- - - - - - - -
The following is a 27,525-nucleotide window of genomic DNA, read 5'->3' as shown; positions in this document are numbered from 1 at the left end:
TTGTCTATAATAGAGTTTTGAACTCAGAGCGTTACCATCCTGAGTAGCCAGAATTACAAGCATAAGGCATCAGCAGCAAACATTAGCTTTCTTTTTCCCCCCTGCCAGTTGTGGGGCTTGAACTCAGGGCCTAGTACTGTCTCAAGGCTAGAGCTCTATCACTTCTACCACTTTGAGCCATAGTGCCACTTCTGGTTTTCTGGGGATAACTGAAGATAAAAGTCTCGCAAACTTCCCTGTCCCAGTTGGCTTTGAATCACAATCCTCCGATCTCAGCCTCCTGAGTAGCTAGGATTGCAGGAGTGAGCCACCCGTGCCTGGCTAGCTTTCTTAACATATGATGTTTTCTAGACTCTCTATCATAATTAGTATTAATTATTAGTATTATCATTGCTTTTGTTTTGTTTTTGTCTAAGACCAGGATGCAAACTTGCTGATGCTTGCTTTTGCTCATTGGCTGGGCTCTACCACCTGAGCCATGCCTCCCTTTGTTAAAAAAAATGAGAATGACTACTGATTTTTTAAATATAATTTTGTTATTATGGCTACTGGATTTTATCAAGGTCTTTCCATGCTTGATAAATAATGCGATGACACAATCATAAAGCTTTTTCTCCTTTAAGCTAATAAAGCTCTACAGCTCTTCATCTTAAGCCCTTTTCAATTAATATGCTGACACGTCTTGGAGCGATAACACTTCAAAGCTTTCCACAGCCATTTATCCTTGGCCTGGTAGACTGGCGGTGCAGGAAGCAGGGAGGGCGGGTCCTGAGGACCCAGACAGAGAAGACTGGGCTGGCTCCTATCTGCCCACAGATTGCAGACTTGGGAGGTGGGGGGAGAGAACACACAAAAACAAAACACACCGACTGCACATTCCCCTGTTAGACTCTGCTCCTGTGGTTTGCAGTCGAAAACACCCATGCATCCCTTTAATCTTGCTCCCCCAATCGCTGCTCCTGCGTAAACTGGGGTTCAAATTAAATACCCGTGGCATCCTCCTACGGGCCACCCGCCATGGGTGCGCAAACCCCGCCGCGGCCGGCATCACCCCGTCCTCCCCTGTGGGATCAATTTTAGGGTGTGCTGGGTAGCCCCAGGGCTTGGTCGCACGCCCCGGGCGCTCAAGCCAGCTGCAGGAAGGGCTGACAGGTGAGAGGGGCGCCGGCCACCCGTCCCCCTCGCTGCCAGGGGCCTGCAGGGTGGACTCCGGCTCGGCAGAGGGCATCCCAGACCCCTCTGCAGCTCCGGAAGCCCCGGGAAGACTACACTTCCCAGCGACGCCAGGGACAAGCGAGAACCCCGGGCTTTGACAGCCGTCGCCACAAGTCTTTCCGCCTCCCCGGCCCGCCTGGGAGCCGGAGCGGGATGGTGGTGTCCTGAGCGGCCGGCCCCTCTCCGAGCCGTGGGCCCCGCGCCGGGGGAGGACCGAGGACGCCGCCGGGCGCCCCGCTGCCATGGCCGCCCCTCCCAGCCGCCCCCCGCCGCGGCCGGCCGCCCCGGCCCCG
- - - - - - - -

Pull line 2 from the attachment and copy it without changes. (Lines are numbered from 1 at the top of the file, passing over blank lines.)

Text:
TTGTCTATAATAGAGTTTTGAACTCAGAGCGTTACCATCCTGAGTAGCCAGAATTACAAGCATAAGGCATCAGCAGCAAACATTAGCTTTCTTTTTCCCCCCTGCCAGTTGTGGGGCTTGAACTCAGGGCCTAGTACTGTCTCAAGGCTAGAGCTCTATCACTTCTACCACTTTGAGCCATAGTGCCACTTCTGGTTTTCTGGGGATAACTGAAGATAAAAGTCTCGCAAACTTCCCTGTCCCAGTTGGCTTTGAATCACAATCCTCCGATCTCAGCCTCCTGAGTAGCTAGGATTGCAGGAGTGAGCCACCCGTGCCTGGCTAGCTTTCTTAACATATGATGTTTTCTAGACTCTCTATCATAATTAGTATTAATTATTAGTATTATCATTGCTTTTGTTTTGTTTTTGTCTAAGACCAGGATGCAAACTTGCTGATGCTTGCTTTTGCTCATTGGCTGGGCTCTACCACCTGAGCCATGCCTCCCTTTGTTAAAAAAAATGAGAATGACTACTGATTTTTTAAATATAATTTTGTTATTATGGCTACTGGATTTTATCAAGGTCTTTCCATGCTTGATAAATAATGCGATGACACAATCATAAAGCTTTTTCTCCTTTAAGCTAATAAAGCTCTACAGCTCTTCATCTTAAGCCCTTTTCAATTAATATGCTGACACGTCTTGGAGCGATAACACTTCAAAGCTTTCCACAGCCATTTATCCTTGGCCTGGTAGACTGGCGGTGCAGGAAGCAGGGAGGGCGGGTCCTGAGGACCCAGACAGAGAAGACTGGGCTGGCTCCTATCTGCCCACAGATTGCAGACTTGGGAGGTGGGGGGAGAGAACACACAAAAACAAAACACACCGACTGCACATTCCCCTGTTAGACTCTGCTCCTGTGGTTTGCAGTCGAAAACACCCATGCATCCCTTTAATCTTGCTCCCCCAATCGCTGCTCCTGCGTAAACTGGGGTTCAAATTAAATACCCGTGGCATCCTCCTACGGGCCACCCGCCATGGGTGCGCAAACCCCGCCGCGGCCGGCATCACCCCGTCCTCCCCTGTGGGATCAATTTTAGGGTGTGCTGGGTAGCCCCAGGGCTTGGTCGCACGCCCCGGGCGCTCAAGCCAGCTGCAGGAAGGGCTGACAGGTGAGAGGGGCGCCGGCCACCCGTCCCCCTCGCTGCCAGGGGCCTGCAGGGTGGACTCCGGCTCGGCAGAGGGCATCCCAGACCCCTCTGCAGCTCCGGAAGCCCCGGGAAGACTACACTTCCCAGCGACGCCAGGGACAAGCGAGAACCCCGGGCTTTGACAGCCGTCGCCACAAGTCTTTCCGCCTCCCCGGCCCGCCTGGGAGCCGGAGCGGGATGGTGGTGTCCTGAGCGGCCGGCCCCTCTCCGAGCCGTGGGCCCCGCGCCGGGGGAGGACCGAGGACGCCGCCGGGCGCCCCGCTGCCATGGCCGCCCCTCCCAGCCGCCCCCCGCCGCGGCCGGCCGCCCCGGCCCCG